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Help for children who are struggling at school

Children can struggle at school for lots of different reasons.  If your child is struggling with writing, reading or spelling, here are some ideas to help them with their studies.


Does your child dread reading and find it hard to concentrate on the words and what they mean?

It can help if you encourage your child to take their time and read each word carefully before moving on to the next word.  The opportunity to read or be read to on a daily basis can be beneficial.

Access to a Kindle can also be beneficial as they have the facility to read stories aloud.


Does your child find it hard to write in class?

It might be that they have lots of ideas but find it hard to write these down on paper.  Organising thoughts can be difficult so encourage them to try and draw mind maps for brainstorming ideas and visualising their connections to a common theme.

Software such as Kidspiration uses the spider diagram technique electronically and converts the ideas into a writing frame which can be added to and printed off as a record of work.  Use of a program such as this may help a child to further develop their independent recording skills and rate of recording.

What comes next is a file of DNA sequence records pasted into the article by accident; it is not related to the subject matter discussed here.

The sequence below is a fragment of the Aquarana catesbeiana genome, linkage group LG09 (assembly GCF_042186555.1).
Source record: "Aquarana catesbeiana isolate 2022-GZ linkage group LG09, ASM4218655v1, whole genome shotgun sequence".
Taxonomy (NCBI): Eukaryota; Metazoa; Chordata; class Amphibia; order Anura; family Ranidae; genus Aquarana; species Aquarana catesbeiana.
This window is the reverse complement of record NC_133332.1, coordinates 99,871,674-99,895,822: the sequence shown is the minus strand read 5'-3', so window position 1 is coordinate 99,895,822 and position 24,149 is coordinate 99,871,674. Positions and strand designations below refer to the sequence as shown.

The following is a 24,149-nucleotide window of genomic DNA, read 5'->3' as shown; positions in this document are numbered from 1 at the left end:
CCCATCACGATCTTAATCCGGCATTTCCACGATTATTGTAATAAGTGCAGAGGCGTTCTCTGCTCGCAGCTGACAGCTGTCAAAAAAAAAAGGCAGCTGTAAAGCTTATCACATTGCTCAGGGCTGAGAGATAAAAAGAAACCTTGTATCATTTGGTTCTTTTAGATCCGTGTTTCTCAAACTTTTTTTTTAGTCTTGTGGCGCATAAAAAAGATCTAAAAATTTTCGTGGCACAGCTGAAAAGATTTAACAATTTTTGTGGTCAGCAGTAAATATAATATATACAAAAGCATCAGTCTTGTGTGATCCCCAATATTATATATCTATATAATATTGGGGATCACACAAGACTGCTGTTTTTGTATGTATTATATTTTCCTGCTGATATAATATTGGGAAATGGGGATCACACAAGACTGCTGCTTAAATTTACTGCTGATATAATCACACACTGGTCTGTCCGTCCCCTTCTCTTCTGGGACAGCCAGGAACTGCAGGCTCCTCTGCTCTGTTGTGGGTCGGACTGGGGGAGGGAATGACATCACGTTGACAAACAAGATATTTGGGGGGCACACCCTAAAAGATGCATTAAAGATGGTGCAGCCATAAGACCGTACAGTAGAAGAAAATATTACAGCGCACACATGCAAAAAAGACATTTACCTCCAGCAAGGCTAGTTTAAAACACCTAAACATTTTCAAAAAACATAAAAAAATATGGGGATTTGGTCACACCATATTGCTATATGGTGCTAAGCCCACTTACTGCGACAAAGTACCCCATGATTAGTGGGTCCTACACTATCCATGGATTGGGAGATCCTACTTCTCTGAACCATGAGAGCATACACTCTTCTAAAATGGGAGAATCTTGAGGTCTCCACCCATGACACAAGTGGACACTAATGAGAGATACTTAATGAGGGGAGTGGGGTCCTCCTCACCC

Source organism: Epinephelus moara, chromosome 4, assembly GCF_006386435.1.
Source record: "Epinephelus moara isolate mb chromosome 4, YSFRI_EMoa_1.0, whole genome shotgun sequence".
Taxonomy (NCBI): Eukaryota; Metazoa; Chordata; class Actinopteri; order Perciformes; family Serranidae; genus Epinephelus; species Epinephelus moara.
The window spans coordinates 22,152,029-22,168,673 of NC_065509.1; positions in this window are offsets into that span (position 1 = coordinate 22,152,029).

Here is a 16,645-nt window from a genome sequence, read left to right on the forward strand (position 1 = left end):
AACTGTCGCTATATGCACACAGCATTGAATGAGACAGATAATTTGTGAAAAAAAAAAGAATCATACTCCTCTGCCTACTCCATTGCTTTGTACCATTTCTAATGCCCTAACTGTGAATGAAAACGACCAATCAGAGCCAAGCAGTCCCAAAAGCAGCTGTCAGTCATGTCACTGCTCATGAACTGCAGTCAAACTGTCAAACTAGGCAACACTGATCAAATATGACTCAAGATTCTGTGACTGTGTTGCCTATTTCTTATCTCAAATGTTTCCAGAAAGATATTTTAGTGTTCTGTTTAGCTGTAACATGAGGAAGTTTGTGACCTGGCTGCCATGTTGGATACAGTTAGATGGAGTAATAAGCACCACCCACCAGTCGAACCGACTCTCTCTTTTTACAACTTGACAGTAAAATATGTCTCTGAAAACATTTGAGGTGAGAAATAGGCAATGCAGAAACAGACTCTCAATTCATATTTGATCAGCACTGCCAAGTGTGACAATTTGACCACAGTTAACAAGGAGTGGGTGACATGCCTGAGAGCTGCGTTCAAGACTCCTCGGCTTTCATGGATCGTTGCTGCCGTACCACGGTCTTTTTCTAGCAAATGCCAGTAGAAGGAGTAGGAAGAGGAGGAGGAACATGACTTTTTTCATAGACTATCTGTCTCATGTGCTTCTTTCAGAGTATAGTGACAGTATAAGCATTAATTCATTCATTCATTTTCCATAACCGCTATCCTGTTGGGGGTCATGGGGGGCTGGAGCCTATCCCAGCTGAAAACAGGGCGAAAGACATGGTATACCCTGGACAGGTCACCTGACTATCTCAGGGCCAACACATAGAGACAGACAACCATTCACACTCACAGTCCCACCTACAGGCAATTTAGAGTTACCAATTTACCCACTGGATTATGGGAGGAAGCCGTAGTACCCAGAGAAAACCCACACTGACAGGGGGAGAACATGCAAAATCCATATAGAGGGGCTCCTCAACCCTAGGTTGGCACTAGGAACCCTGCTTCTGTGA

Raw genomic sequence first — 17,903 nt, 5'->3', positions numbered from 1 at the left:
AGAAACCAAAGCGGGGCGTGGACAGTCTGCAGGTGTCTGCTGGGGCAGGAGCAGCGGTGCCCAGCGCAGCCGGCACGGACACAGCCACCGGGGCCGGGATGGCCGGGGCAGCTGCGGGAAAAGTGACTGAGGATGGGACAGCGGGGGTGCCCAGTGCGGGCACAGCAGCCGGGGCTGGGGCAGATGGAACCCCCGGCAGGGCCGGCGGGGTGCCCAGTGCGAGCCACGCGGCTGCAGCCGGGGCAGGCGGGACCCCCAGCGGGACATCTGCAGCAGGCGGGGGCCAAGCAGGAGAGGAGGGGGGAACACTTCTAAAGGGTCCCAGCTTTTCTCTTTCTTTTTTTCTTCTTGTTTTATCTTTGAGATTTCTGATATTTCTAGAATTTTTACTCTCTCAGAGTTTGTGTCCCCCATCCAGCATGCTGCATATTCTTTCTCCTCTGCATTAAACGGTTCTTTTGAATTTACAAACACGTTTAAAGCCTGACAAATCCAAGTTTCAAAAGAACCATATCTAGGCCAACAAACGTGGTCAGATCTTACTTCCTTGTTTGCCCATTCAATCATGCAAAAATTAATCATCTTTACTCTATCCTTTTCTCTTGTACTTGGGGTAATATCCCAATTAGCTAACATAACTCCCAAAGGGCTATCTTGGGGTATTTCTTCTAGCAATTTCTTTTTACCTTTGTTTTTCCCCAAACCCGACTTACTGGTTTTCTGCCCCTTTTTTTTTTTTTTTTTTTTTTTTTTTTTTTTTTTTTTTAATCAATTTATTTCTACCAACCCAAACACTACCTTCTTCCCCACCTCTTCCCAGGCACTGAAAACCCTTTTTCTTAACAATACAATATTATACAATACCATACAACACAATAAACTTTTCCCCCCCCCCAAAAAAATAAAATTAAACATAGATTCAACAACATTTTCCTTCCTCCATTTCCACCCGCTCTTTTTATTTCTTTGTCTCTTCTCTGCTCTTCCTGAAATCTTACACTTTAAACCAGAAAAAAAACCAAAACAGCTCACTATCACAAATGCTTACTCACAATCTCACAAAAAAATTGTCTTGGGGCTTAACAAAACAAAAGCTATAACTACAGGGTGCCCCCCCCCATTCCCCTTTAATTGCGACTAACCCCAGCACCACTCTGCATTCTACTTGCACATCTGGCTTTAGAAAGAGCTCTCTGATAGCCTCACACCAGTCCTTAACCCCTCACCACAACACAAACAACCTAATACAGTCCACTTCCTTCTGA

Does your child find it uncomfortable to write for a long time? 

This might be down to the way they hold their pen or pencil.  The use of a triangular pen grip or a Yoropen may facilitate the development of good pen control, grip and fluency.


Does your child struggle to learn new spellings? 

It might be that your child finds it hard to remember the order of the letters in a word.  Practising common words by writing them over and over may be beneficial to ensure that they have the opportunity to overlearn spelling patterns in a range of words.

Using touch typing techniques with the appropriate finger placement can also help a child with letter patterns.  BBC Dance Mat is a very good starter for touch typing.


Does your child get distracted easily? 

This may be a sign of working memory difficulties.  Try and be sensitive to signs of ‘overload’ and provide opportunities for breaks in order to accommodate this.  Setting one task at a time may prove to be more successful.

Special Direct has many resources available to buy to aid with concentration such as reading windows and skills cards.

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